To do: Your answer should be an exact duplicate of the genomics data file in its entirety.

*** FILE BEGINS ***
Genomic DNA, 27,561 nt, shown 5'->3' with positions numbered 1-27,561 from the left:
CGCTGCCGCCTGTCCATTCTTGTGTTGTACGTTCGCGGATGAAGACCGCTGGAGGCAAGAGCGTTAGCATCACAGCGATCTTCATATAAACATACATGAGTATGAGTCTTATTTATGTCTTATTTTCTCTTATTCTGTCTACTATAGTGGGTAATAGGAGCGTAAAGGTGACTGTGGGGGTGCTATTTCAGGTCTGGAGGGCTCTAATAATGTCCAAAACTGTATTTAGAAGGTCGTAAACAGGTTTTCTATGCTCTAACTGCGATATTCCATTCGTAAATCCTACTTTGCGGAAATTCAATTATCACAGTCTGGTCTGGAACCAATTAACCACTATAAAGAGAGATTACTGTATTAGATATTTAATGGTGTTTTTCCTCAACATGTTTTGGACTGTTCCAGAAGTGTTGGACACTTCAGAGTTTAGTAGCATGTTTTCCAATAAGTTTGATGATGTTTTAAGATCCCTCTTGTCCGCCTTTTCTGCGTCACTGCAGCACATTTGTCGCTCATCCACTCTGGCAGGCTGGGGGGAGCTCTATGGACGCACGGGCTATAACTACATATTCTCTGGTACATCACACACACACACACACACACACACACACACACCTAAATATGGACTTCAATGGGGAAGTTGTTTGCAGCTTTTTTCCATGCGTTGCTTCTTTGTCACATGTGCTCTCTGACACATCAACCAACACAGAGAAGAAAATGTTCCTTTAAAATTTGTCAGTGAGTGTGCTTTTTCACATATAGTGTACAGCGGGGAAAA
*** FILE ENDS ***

Genomic DNA, 27,561 nt, shown 5'->3' with positions numbered 1-27,561 from the left:
CGCTGCCGCCTGTCCATTCTTGTGTTGTACGTTCGCGGATGAAGACCGCTGGAGGCAAGAGCGTTAGCATCACAGCGATCTTCATATAAACATACATGAGTATGAGTCTTATTTATGTCTTATTTTCTCTTATTCTGTCTACTATAGTGGGTAATAGGAGCGTAAAGGTGACTGTGGGGGTGCTATTTCAGGTCTGGAGGGCTCTAATAATGTCCAAAACTGTATTTAGAAGGTCGTAAACAGGTTTTCTATGCTCTAACTGCGATATTCCATTCGTAAATCCTACTTTGCGGAAATTCAATTATCACAGTCTGGTCTGGAACCAATTAACCACTATAAAGAGAGATTACTGTATTAGATATTTAATGGTGTTTTTCCTCAACATGTTTTGGACTGTTCCAGAAGTGTTGGACACTTCAGAGTTTAGTAGCATGTTTTCCAATAAGTTTGATGATGTTTTAAGATCCCTCTTGTCCGCCTTTTCTGCGTCACTGCAGCACATTTGTCGCTCATCCACTCTGGCAGGCTGGGGGGAGCTCTATGGACGCACGGGCTATAACTACATATTCTCTGGTACATCACACACACACACACACACACACACACACACACCTAAATATGGACTTCAATGGGGAAGTTGTTTGCAGCTTTTTTCCATGCGTTGCTTCTTTGTCACATGTGCTCTCTGACACATCAACCAACACAGAGAAGAAAATGTTCCTTTAAAATTTGTCAGTGAGTGTGCTTTTTCACATATAGTGTACAGCGGGGAAAA